WHAT IS THE PENALTY PERIOD?
The Penalty Period is the period of time during which a Medicaid applicant is ineligible or disqualified for Medicaid based on a gift during the “Look-Back” Period. The Penalty Period begins on the date of application for Medicaid. The Penalty Period is unlimited in time. The Penalty Period is determined by dividing the fair market value of the gifted resources by a penalty divisor. The result equals the number of months of ineligibility for Medicaid. For example, in Tennessee, the penalty divisor is $5,472 (2018). Therefore, if a person gifted $150,000 to his or her children, and applied for Medicaid within 5 years of the date of the gift, then the Penalty Period would be 32.6 months ($150,000 / $5,472 = 27.4 months).
HOW IS INCOME TREATED?
The general rules is that a Medicaid Recipient must pay all of his or her income, less certain deductions, to the long term care facility. Medicaid then pays the long term care facility any difference between the Medicaid Recipient’s income and a negotiated “capped” monthly rate.
If the Medicaid Recipient is married, then the Community Spouse may retain all of the Community Spouse’s income. The Community Spouse is also entitled to receive a portion of the Institutionalized Spouse’s income. The amount of the Institutionalized Spouse’s income to which the Community Spouse is entitled to receive is based on what the State determines to be a minimum income level for the Community Spouse. This minimum income amount is called the Minimum Monthly Maintenance Needs Allowance or MMMNA. The MMMNA in Tennessee and Mississippi is $2,030 (2018). The Community Spouse must request the MMMNA on the Medicaid application.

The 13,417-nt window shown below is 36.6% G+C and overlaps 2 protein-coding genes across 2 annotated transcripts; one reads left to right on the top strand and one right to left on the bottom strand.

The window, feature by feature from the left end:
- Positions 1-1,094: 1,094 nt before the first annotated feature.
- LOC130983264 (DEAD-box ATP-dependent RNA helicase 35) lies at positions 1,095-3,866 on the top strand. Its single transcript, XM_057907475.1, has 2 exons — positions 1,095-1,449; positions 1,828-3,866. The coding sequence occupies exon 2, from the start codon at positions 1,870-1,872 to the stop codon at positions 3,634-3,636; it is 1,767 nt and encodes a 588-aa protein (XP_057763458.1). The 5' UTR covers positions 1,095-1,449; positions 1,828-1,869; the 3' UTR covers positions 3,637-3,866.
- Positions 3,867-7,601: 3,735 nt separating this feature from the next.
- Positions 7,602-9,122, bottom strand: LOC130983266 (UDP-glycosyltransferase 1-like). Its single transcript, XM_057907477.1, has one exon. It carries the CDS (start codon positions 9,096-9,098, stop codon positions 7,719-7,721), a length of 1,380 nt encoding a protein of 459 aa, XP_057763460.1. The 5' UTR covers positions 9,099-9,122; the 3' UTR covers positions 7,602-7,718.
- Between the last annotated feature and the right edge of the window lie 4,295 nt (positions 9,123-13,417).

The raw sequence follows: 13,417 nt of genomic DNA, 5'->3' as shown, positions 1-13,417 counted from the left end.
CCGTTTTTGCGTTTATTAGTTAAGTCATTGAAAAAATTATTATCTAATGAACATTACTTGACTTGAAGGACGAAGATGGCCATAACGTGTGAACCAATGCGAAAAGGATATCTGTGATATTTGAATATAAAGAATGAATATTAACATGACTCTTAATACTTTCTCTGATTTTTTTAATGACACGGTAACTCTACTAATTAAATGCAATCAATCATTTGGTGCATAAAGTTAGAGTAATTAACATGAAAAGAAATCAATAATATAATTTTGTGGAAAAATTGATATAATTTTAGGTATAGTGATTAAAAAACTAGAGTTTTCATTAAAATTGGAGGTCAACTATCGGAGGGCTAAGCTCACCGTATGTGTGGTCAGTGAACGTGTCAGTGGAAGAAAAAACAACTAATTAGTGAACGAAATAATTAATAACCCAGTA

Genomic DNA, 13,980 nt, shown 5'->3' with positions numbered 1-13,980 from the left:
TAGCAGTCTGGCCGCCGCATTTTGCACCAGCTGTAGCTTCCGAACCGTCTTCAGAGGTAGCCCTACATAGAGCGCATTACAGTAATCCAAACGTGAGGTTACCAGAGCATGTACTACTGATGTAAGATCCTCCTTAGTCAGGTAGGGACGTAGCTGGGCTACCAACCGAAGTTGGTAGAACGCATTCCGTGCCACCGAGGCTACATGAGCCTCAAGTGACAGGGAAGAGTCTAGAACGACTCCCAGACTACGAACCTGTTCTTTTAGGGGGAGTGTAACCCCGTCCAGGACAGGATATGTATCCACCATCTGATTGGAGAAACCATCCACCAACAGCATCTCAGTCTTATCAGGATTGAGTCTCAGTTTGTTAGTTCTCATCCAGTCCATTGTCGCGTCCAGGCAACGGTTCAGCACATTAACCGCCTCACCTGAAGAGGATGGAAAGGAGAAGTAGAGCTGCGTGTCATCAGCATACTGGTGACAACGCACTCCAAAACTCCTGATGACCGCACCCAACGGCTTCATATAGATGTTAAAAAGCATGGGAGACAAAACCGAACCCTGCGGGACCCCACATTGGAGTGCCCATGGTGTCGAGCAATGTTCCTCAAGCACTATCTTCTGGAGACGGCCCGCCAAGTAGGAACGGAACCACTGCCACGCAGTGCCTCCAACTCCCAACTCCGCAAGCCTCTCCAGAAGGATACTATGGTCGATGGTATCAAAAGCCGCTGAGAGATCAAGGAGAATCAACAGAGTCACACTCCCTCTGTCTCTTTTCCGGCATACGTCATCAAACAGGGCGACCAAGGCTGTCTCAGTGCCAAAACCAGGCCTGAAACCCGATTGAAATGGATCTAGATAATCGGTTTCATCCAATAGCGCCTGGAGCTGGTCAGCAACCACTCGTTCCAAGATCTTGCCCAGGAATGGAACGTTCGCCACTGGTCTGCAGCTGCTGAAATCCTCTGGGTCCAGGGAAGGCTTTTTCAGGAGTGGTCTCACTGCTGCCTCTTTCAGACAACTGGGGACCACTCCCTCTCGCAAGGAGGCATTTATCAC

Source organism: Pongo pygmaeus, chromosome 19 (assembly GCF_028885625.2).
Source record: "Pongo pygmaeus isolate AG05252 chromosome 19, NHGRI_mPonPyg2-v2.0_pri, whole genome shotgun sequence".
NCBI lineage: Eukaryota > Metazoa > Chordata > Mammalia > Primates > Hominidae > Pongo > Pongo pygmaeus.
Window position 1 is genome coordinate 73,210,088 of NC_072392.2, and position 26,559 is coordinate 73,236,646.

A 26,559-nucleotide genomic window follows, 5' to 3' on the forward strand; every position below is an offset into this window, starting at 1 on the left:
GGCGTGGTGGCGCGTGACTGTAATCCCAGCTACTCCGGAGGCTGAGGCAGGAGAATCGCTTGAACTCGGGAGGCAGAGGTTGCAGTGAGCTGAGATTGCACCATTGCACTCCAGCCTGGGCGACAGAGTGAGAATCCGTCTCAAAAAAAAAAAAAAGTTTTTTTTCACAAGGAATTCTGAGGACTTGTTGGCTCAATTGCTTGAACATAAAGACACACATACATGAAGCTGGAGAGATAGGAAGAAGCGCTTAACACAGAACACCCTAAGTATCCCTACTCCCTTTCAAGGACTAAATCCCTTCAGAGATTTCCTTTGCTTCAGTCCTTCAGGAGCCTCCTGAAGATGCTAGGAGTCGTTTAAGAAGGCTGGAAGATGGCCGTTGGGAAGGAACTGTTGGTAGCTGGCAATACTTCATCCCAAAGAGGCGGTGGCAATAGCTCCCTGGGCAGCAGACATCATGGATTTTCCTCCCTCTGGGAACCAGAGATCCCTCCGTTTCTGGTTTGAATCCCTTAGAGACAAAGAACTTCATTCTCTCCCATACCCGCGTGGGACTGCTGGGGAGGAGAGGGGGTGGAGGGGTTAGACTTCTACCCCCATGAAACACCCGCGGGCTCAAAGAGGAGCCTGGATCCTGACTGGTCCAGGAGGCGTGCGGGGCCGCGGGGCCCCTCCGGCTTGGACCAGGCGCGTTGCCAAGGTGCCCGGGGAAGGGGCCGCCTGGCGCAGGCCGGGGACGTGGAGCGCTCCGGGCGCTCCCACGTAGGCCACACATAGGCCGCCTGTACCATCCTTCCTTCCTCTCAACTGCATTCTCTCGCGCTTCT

WHAT IS AN INCOME CAP STATE?
Some states “cap” or set a limit on the amount of income a Medicaid Applicant can receive and still be eligible for Medicaid. Both Mississippi and Tennessee are “income cap” states. The income limit is $2,250 (2018). If the Medicaid Applicant’s monthly income exceeds the cap or limit, then the Medicaid applicant will not qualify for Medicaid. However, the Medicaid applicant can create a Qualified Income or “Miller” Trust, which may allow the Medicaid applicant to qualify for Medicaid despite the applicant’s excess income.
WHAT IS ESTATE RECOVERY?
Estate Recovery is the right of the state to be reimbursed for any payments made under the Medicaid program by the state on behalf of a Medicaid recipient. The right of Estate Recovery is exercised upon the death of the Medicaid recipient. The right of Estate Recovery is usually exercised against the residence of the Medicaid recipient since the residence is exempt and is normally the only asset remaining when a Medicaid recipient dies.
Estate Recovery is mandatory both in the State of Tennessee and the State of Mississippi.
WHO SHOULD I ENGAGE TO ASSIST ME WITH MEDICAID PLANNING?
An Elder Law Attorney who has experience in representing Medicaid applicants and preparing long term care plans should be engaged to represent you with Medicaid planning.